The Ambulance Services Cardiovascular Quality Initiative (ASCQI), funded by the Health Foundation, was a quality improvement collaborative involving all twelve English ambulance trusts, the first time all services have been involved in a national project. The aims was to improve pre-hospital care for cardiovascular disease by using a care-bundle approach to ensure that every patient presenting with heart attack or stroke received each element of optimal care.

The care bundle for suspected heart attack included aspirin, glyceryl trinitrate, pain scoring before and after treatment and pain relief. The suspected stroke bundle included the face-arm-speech test (FAST), and recording blood glucose and blood pressure. The project involved measuring and benchmarking performance, analysing barriers and facilitators to improvement, and using quality improvement methods to improve the quality of services.

ASCQI achieved statistically significant improvements in ten out of twelve trusts in either the stroke or heart attack care bundle, with five out of twelve trusts showing significant improvements for both heart attack and stroke. Overall performance for the care bundle for heart attack increased nationally in Englandfrom 43 to 79 percent and for stroke from 83 to 96 percent.

ASCQI achieved its aim of applying quality improvement methods to improve care for patients presenting to ambulance services inEnglandwith heart attack or stroke.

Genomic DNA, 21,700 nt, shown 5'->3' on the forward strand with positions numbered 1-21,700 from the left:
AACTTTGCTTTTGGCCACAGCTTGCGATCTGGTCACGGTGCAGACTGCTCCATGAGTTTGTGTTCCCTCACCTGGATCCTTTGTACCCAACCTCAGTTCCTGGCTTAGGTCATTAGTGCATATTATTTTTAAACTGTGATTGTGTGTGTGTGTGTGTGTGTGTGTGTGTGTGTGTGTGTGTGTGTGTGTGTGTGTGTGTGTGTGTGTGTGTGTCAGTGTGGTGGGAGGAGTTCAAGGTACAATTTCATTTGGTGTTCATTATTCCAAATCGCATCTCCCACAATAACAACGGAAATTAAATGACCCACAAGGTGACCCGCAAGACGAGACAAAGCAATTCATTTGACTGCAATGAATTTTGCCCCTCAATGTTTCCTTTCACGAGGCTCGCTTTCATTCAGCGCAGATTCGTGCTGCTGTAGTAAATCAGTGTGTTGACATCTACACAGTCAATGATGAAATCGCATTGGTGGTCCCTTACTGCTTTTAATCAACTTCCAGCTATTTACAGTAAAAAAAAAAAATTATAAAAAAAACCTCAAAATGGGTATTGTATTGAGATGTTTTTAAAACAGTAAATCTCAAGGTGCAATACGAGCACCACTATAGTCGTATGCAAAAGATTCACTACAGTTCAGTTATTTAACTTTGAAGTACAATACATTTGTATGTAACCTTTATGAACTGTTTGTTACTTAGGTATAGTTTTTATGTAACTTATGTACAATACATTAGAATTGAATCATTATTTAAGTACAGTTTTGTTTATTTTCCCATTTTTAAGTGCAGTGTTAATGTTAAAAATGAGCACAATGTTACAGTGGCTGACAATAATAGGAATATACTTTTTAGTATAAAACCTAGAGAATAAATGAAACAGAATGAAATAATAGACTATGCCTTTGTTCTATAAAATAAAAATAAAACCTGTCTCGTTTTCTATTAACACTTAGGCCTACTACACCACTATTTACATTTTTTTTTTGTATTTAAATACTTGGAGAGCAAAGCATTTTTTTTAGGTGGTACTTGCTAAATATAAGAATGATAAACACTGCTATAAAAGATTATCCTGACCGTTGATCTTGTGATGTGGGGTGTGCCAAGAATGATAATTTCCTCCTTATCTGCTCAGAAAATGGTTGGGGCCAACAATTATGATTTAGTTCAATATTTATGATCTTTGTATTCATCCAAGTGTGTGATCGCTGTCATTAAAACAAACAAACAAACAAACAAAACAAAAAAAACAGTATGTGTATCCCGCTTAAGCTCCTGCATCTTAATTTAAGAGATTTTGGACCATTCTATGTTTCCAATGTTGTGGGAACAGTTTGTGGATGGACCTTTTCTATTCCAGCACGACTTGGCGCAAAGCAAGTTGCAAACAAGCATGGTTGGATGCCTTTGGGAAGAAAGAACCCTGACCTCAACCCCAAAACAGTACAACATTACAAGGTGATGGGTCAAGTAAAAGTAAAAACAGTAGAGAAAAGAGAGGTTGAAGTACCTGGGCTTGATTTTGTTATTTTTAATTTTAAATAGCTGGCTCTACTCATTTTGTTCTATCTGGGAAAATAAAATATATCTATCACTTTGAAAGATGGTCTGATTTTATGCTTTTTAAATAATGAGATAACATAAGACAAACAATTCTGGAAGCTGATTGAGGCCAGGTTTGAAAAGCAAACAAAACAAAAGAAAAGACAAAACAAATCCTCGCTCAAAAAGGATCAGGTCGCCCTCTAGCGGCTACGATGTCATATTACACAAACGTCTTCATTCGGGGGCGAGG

ENACT study presented in Gothenburg at European Forum

A recently completed study,  ‘Integrating online communities and social networks with computerised treatment for insomnia: a qualitative study of service user and multiprofessional primary health care perspectives’ was presented by Prof Niro Siriwardena in the e-health session of the fourth biannual conference of the European Forum for Primary Care: The Future of Primary Healthcare in Europe IV held in September in Gothenburg’s Museum of World Culture in Sweden.

The study authors also included Jo Middlemass, Dr Zowie Davy, Dr Kate Cavanagh, Dr Conor Linehan, Professor Kevin Morgan and Professor Shaun Lawson. The study was funded by the EPSRC Healthcare Partnerships programme and is the first study in a wider project, ‘Exploring social Networks to Augment Cognitive behavioural Therapy (ENACT)’.

ENACT aims to design and test a novel mode of delivery of treatment for sleep problems including mobile phone technology, electronic assessment of sleep and computerised cognitive behavioural therapy for insomnia (CCBT-I). The study involved interviews and focus groups with service users and health professionals to elicit beliefs and intentions that might facilitate or create barriers to the uptake and adherence to CCBT-I.

The study is due to be presented at the Society for Academic Primary Care in Glasgow and to be published in the British Journal of General Practice later this year.